Hey you business gurus!

Discussion in 'Business and MBA degrees' started by Kizmet, Aug 15, 2011.

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  1. Kizmet

    Kizmet Moderator Staff Member

  2. ChiSquare

    ChiSquare New Member

    I like #5 and it is applicable to other schools too.
     
  3. AUTiger00

    AUTiger00 New Member

    Pretty accurate. Thanks for sharing.
     
  4. Ted Heiks

    Ted Heiks Moderator and Distinguished Senior Member Staff Member

    Interesting.
     
  5. Petedude

    Petedude New Member

    Good article, but much of it has been passed along here in pieces.

    On another board I frequent, people are constantly singing the praises of AACSB MBA's. While I agree that "get the best you can afford" is generally sound advice, it's evident from this article that expensive degrees are overrated.
     
  6. friendorfoe

    friendorfoe Active Member

    #7 is absolutely true. The soft skills are very much played down in almost every MBA with the exception of course being St. Joseph's College of Maine. If I had not had an emphasis in Organizational Leadership in my MBA program I think I would be at somewhat of a disadvantage in my job today. I say "somewhat" because most of my soft skills come from years working in law enforcement and experience as a supervisor in that capacity. I am not the best people person, yet 95% of what I do on the job day in and day out is working with people, managing expectations and helping to solve problems that are usually non-technical in nature (read: people problems). I have to rely on my experience and education for this daily, yet I spent more time in my MBA program figuring out various statistical models and financial and accounting tools than I did on things like conflict resolution or the even more important negotiation skills.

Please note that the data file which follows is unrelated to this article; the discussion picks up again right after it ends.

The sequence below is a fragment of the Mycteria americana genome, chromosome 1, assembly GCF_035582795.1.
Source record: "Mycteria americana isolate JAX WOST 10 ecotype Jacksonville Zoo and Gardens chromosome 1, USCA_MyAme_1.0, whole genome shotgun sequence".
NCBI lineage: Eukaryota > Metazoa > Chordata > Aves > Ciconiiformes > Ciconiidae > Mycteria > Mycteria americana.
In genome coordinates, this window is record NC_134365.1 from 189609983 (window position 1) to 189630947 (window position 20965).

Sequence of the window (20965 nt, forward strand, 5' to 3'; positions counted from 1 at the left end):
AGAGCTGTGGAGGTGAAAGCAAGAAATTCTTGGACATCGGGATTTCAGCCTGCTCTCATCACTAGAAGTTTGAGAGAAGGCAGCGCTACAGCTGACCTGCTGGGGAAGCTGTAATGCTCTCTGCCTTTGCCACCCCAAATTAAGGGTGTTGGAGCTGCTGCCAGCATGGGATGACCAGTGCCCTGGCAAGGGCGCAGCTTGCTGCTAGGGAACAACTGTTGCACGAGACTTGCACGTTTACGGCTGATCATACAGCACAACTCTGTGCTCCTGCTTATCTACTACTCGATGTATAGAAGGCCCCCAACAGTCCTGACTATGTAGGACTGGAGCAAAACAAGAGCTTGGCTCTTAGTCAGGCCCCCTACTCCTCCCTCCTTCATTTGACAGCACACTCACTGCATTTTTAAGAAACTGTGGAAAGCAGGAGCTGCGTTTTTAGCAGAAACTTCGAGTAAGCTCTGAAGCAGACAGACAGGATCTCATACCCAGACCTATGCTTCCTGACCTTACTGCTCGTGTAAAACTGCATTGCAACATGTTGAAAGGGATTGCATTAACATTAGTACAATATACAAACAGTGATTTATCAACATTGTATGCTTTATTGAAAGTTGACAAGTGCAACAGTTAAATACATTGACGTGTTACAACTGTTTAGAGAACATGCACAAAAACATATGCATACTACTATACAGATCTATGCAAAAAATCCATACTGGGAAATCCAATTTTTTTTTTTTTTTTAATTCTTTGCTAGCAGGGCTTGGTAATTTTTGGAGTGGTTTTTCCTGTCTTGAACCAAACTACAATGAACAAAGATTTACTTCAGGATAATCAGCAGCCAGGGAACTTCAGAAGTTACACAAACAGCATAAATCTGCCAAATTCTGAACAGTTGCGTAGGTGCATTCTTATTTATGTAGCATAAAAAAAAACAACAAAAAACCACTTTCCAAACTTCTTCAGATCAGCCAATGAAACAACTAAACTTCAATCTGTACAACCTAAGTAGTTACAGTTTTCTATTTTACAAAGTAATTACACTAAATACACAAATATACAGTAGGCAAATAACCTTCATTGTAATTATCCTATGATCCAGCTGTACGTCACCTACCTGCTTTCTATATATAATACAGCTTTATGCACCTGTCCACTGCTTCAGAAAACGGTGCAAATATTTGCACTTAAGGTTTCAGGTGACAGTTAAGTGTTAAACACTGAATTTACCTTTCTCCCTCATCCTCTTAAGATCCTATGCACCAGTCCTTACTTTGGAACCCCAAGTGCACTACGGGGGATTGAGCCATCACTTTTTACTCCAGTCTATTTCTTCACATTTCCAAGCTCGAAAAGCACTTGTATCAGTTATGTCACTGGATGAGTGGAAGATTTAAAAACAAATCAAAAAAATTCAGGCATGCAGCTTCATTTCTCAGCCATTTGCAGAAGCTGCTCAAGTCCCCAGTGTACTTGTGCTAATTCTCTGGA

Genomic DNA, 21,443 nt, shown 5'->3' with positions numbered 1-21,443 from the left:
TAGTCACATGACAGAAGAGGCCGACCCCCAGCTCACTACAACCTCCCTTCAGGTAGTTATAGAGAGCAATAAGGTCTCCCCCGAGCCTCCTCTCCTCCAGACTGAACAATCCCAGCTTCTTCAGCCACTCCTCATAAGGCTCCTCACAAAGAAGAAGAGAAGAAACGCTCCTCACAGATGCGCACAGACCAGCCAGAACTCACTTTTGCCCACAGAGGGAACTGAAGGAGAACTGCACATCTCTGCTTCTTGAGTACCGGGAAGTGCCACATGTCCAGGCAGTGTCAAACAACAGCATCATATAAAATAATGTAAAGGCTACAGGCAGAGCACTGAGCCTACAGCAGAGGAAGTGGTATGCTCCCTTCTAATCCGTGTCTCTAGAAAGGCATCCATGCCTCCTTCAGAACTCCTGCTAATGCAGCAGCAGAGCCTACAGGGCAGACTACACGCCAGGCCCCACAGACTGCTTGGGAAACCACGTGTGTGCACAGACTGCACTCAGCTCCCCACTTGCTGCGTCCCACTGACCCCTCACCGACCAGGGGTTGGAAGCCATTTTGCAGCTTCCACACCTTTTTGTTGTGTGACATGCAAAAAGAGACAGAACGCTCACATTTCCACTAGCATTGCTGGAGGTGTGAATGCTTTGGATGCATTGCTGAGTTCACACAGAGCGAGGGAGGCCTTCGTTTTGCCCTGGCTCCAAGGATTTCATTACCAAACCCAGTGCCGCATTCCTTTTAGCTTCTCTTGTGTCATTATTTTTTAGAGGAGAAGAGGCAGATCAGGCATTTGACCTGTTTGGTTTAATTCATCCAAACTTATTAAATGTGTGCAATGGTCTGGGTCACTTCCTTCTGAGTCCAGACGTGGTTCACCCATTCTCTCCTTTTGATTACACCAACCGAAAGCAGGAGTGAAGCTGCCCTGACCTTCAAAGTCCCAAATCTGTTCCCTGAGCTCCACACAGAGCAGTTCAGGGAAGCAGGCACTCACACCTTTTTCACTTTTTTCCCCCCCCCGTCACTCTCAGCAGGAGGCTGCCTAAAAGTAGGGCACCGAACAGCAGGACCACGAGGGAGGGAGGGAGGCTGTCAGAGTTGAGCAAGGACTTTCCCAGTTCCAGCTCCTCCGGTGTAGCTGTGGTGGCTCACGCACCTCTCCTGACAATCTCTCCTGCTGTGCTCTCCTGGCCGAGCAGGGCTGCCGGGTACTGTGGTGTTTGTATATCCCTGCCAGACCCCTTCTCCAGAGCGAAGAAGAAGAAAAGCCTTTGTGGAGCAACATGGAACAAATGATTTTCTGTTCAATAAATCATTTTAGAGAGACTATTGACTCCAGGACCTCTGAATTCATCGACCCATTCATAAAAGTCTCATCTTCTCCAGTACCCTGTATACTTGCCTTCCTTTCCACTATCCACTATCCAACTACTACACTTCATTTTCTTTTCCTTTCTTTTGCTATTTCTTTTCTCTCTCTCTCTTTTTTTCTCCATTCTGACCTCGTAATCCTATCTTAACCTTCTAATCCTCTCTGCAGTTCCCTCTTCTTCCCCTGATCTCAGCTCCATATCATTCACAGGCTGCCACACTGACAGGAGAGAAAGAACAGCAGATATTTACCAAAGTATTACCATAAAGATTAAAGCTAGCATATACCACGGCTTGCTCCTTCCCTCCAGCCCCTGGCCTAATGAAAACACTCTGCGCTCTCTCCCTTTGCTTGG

I've said before that St. Joseph's College of Maine had the most forward thinking MBA program out there with their leadership emphasis. Shortly after completing my MBA I retracted that statement saying that they do not teach the hard skills MBAs are expected to have on the job (which is somewhat true). But honestly as I get further and further into greater levels of responsibility I become more and more removed from the hard skills that were seemingly so important at the beginning (even though I use them rarely). So I have to say once again, St. Joe's probably better prepares people for leadership and management positions than the typical MBA program. Same with many MS in Leadership type degrees or possibly even some MS in Management positions. The drawback is that it seems that hiring managers seem to seek out MBAs over the others (for example most people I work with are MBAs). Anyhow, I guess what I'm trying to say is that the traditional business gradutate should take soft skills classes deadly serious and not just as a break from the hard stuff.
     
  7. Fortunato

    Fortunato Member

    Pretty much spot on. Of course, I know a lot of people who DIDN'T go to b-school who have similarly overinflated visions of themselves and their talents.
     
  8. PatsGirl1

    PatsGirl1 New Member

    So far this is all very very accurate from what I've seen in my MBA program, especially #7-#9. All of my soft skills classes were amazing to me (Mgrl Comm, Org Behavior, even Business Law)- I learned a lot, performed very well, and it "clicked" with me. All of my analytical classes (the dreaded "Quantitative hump" that I'm at the tail end of right now) are brutal and necessary for knowledge, but they don't teach us how to work with people very well. I can calculate ROI and DCF til the cows come home, but if I can't get anyone else to back me up, then what good does it do?

    Also, I'm already seeing a lot of entitlement in my fellow classmates' posts, and it irks me. We are not special snowflakes because we're working on MBAs. I certainly don't think I am. I just like learning and feel like it's helped me grow as an employee and a person. I'm not smarter, better, prettier, more capable, etc. than someone else who didn't go. If I am any of those things, it's because I've worked at it, not because I'm pursuing a piece of paper.
     
  9. friendorfoe

    friendorfoe Active Member

    I saw a lot of entitlement mindsets in my class too, except from the older students already working as professionals. Don't worry, they'll figure it out the hard way.

    But I do have to say...I am "prettier".
     

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